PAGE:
Dodgers Dugout: Ranking the third basemen; team renews Corey Seager and Cody Bellinger

Justin Turner
Justin Turner
(Jennifer Stewart / Getty Images)

Hi, and welcome to another edition of Dodgers Dugout. My name is Houston Mitchell, and it’s only 10 days until the season starts.

NL West rankings: the third basemen

Continuing the NL West rankings at each position:

A word on stats before we begin. OPS+ takes a player’s on-base plus slugging percentage and compares it with the league average. It also takes into account the player’s home field, so a hitter that plays in a pitcher’s park gets a slight boost, and vice versa. An OPS+ of 100 means he was an average hitter. 110 means he is 10% better than average, 90 means 10% worse.


WAR takes all of a player’s contributions on offense and defense and tells you how many wins that player is worth to the team as opposed to “what if that player was injured and the team had to replace him with a minor leaguer.”

As always, keep in mind that there is no one stat that gives you a full picture of a player and because I don’t want to bore you by just listing a ton of numbers, I pick five or six that give you a general idea of what kind of player each person was last season.

1. Nolan Arenado, Colorado Rockies (.309/.373/.586/132 OPS+/7.2 WAR). Arenado set career bests in several offensive categories last season and also won his third straight Gold Glove. Not only is he the best third basemen in baseball, he is one of the 10 best players in the game.

2. Justin Turner, Dodgers (.322/.415/.530/149 OPS+/5.8 WAR). Every ball he hits is hit hard and he never seems to get cheated in any at-bat. Last season, he walked more than he struck out and had almost as many extra-base hits (53) as strikeouts (56). His defense regressed a bit last season, but that four-year deal he got looks like quite a bargain.

3. Evan Longoria, San Francisco Giants (.261/.313/.424/100 OPS+/3.6 WAR). “Hey, we got Evan Longoria!” Giants fans must be thinking. But it’s not the Longoria of even two seasons ago. He should get some of that offense back, but will he ever be an elite player again?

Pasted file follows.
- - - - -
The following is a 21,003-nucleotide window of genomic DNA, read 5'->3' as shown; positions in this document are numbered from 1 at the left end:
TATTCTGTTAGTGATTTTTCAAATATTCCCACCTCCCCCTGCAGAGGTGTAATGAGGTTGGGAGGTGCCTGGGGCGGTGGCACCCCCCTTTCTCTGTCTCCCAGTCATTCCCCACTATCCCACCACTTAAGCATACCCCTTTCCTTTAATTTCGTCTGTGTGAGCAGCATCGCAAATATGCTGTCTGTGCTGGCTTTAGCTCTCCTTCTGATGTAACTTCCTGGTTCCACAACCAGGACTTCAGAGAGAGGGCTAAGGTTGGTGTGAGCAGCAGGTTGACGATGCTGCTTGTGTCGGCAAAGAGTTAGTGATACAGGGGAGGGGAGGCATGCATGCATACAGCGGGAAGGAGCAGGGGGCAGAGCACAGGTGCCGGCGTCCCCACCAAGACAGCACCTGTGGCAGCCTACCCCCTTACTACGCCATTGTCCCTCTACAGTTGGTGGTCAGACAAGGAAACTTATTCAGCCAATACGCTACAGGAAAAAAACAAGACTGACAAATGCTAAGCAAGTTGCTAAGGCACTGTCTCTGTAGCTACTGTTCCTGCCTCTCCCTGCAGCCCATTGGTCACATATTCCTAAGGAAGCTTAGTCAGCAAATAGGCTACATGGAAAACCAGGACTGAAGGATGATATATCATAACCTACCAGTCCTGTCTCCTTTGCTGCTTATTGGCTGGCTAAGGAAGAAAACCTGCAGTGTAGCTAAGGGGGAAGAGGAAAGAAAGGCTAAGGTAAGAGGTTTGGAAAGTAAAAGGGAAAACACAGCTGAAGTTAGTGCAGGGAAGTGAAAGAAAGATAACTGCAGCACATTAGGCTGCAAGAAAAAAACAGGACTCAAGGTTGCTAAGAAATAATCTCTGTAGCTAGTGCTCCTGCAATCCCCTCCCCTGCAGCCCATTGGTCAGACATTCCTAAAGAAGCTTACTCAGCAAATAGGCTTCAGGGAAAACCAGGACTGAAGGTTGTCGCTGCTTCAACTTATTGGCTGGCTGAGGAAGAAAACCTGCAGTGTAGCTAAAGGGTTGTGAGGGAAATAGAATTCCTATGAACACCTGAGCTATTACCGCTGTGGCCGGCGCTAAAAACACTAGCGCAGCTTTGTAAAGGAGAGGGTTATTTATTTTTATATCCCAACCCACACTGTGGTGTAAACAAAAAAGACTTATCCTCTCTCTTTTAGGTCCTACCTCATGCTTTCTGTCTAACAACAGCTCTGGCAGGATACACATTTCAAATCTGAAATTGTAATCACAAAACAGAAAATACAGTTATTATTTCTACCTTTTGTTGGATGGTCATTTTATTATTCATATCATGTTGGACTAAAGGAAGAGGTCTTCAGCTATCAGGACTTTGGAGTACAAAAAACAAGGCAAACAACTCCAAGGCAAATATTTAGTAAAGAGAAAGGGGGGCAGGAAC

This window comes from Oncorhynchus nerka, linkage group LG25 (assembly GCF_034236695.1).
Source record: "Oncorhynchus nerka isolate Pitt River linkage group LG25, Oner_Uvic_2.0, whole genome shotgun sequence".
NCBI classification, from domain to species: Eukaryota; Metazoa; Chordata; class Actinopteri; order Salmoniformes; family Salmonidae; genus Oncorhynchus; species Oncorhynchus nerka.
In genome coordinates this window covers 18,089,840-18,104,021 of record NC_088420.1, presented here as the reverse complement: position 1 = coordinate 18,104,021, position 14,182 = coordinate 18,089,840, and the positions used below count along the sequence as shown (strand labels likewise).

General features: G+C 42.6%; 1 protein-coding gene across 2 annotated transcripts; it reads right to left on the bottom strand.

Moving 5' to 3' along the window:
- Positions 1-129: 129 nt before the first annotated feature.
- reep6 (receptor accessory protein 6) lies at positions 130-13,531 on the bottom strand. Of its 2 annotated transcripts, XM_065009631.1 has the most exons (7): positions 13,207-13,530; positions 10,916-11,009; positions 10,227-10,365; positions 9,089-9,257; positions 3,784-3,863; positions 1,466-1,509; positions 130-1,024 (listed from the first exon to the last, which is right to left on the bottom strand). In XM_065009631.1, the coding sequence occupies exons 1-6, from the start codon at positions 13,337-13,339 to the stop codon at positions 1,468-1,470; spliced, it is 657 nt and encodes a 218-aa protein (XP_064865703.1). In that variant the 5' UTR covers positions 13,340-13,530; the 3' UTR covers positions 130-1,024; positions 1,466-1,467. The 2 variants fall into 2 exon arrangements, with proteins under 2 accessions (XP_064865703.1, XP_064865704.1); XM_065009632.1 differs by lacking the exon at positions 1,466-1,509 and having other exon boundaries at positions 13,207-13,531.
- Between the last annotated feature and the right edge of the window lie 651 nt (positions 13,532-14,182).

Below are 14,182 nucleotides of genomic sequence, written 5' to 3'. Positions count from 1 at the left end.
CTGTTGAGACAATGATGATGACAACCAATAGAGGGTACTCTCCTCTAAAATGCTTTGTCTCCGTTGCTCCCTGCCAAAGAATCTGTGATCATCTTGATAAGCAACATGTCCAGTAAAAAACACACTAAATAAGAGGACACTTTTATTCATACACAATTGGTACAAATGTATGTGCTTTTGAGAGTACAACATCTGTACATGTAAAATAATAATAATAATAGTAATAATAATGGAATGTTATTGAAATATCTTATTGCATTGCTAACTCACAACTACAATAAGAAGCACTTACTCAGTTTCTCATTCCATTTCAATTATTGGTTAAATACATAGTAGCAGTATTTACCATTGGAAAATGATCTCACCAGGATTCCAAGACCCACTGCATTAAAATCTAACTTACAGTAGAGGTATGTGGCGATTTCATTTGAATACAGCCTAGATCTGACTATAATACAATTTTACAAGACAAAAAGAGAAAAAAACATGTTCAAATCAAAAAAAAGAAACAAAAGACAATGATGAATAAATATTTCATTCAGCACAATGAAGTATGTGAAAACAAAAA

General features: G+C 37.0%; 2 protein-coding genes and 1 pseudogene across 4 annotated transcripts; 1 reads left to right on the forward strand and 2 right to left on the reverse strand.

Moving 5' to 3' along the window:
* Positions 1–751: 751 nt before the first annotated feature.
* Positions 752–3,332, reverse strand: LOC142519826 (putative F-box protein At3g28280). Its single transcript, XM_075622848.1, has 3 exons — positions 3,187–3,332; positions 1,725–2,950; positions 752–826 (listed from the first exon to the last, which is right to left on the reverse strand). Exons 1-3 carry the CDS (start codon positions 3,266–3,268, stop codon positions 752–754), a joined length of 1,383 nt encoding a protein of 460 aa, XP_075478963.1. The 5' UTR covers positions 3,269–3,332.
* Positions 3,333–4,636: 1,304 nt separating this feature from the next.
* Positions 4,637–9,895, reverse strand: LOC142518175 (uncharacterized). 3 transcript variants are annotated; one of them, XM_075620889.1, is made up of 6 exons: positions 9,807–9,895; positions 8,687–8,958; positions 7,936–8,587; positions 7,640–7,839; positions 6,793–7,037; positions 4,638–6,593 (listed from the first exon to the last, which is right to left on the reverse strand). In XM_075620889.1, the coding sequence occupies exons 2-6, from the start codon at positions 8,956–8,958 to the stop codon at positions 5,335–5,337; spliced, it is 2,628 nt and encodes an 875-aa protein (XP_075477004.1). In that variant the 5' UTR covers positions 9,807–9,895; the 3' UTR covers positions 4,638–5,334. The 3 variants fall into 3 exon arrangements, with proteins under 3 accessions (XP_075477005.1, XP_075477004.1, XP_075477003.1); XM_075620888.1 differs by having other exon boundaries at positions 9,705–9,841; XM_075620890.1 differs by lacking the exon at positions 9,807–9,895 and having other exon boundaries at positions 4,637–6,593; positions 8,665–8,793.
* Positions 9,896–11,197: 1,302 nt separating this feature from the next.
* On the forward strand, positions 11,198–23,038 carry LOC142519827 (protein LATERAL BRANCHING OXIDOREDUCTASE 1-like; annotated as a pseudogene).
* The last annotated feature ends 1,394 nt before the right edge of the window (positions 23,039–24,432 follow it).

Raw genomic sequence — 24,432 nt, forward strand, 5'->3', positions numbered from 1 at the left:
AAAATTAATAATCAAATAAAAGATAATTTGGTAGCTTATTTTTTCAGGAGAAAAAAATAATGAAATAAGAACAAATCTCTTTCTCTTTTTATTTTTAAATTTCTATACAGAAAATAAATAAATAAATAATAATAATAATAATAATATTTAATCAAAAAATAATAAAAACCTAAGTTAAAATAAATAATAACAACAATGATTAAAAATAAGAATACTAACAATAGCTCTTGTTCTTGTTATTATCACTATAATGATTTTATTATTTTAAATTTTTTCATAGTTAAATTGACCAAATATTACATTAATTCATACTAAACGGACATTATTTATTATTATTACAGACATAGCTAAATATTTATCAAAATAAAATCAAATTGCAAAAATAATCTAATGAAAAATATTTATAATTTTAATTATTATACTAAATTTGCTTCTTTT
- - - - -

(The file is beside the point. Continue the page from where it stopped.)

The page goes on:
4. Jake Lamb, Arizona Diamondbacks (.248/.357/.487/110 OPS+/1.5 WAR). Lamb hit .279/.376/.546 in the first half last season and .204/.332/.403 in the second half. It’s the second year in a row he has faded in the second half.

5. Chase Headley, San Diego Padres (.273/.352/.406/100 OPS+/1.8 WAR). Headley lost his power a few seasons ago and you don’t want to build a team around him, but he won’t embarrass you at third base and gives a team one less thing to worry about during the season.

Dodgers renew Seager and Bellinger

The Dodgers renewed the contracts of Corey Seager and Cody Bellinger, giving Seager a one-year, $605,000 deal and Bellinger one year at $585,000. The major-league minimum is $545,000. Why do two of their best position players get paid so little (little being a relative term in baseball)?

For one thing, it helps keep the team under the luxury tax threshold. Also, teams seldom give young players a lot of money until they are about eligible for salary arbitration. At that point, the Dodgers could try to negotiate longer deals with each player, possibly even buying out their first couple of seasons of free agency. That happens quite a bit. On Wednesday, the Dodgers assigned the two young stars a salary after the players declined to agree to the team’s offer.

Seager will be eligible for arbitration after this season, Bellinger after the 2019 season.

Is Bellinger ready?

Bellinger had one of the best rookie seasons in history last year, then fell apart in the World Series, unable to lay off the low-and-inside breaking pitch. This has left Dodgers fans worried about other teams exploiting that seeming flaw this season. Bellinger isn’t worried.

“I don’t think that will ever happen again,” he told Times baseball columnist Bill Shaikin. “I was just kind of out of my own element. Whatever. They can try and do that and see if it works.”

Ask Ross Porter

Former Dodgers announcer Ross Porter will be back this season to answer select reader questions. To send a question to Ross, email me and I will pass it on to him. Please include “Ask Ross Porter” in the subject line.

And finally

Can the Dodgers’ starting rotation be their undoing? Read all about it here.

Have a comment or something you’d like to see in a future Dodgers newsletter? Email me and follow me on Twitter: @latimeshouston.